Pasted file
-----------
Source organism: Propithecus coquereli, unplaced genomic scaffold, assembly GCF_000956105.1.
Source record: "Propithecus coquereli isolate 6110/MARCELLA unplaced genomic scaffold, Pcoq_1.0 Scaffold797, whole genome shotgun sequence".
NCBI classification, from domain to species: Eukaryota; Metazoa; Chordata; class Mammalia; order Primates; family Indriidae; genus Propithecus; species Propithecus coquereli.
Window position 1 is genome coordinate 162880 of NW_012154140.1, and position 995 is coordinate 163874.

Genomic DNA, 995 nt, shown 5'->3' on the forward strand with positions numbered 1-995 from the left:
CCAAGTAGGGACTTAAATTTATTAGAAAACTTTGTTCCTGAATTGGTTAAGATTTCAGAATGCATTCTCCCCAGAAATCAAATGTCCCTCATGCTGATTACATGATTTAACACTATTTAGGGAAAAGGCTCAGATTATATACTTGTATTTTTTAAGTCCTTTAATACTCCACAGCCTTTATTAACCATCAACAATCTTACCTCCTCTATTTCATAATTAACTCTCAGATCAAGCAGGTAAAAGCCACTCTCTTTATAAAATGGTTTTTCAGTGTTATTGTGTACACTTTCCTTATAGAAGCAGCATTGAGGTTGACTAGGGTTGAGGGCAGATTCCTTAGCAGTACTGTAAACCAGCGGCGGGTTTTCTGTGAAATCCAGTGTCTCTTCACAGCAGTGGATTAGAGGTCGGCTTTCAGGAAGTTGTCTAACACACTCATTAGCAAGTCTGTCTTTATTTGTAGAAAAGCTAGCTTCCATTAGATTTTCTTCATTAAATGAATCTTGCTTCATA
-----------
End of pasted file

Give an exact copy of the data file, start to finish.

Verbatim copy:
Source organism: Propithecus coquereli, unplaced genomic scaffold, assembly GCF_000956105.1.
Source record: "Propithecus coquereli isolate 6110/MARCELLA unplaced genomic scaffold, Pcoq_1.0 Scaffold797, whole genome shotgun sequence".
NCBI classification, from domain to species: Eukaryota; Metazoa; Chordata; class Mammalia; order Primates; family Indriidae; genus Propithecus; species Propithecus coquereli.
Window position 1 is genome coordinate 162880 of NW_012154140.1, and position 995 is coordinate 163874.

Genomic DNA, 995 nt, shown 5'->3' on the forward strand with positions numbered 1-995 from the left:
CCAAGTAGGGACTTAAATTTATTAGAAAACTTTGTTCCTGAATTGGTTAAGATTTCAGAATGCATTCTCCCCAGAAATCAAATGTCCCTCATGCTGATTACATGATTTAACACTATTTAGGGAAAAGGCTCAGATTATATACTTGTATTTTTTAAGTCCTTTAATACTCCACAGCCTTTATTAACCATCAACAATCTTACCTCCTCTATTTCATAATTAACTCTCAGATCAAGCAGGTAAAAGCCACTCTCTTTATAAAATGGTTTTTCAGTGTTATTGTGTACACTTTCCTTATAGAAGCAGCATTGAGGTTGACTAGGGTTGAGGGCAGATTCCTTAGCAGTACTGTAAACCAGCGGCGGGTTTTCTGTGAAATCCAGTGTCTCTTCACAGCAGTGGATTAGAGGTCGGCTTTCAGGAAGTTGTCTAACACACTCATTAGCAAGTCTGTCTTTATTTGTAGAAAAGCTAGCTTCCATTAGATTTTCTTCATTAAATGAATCTTGCTTCATA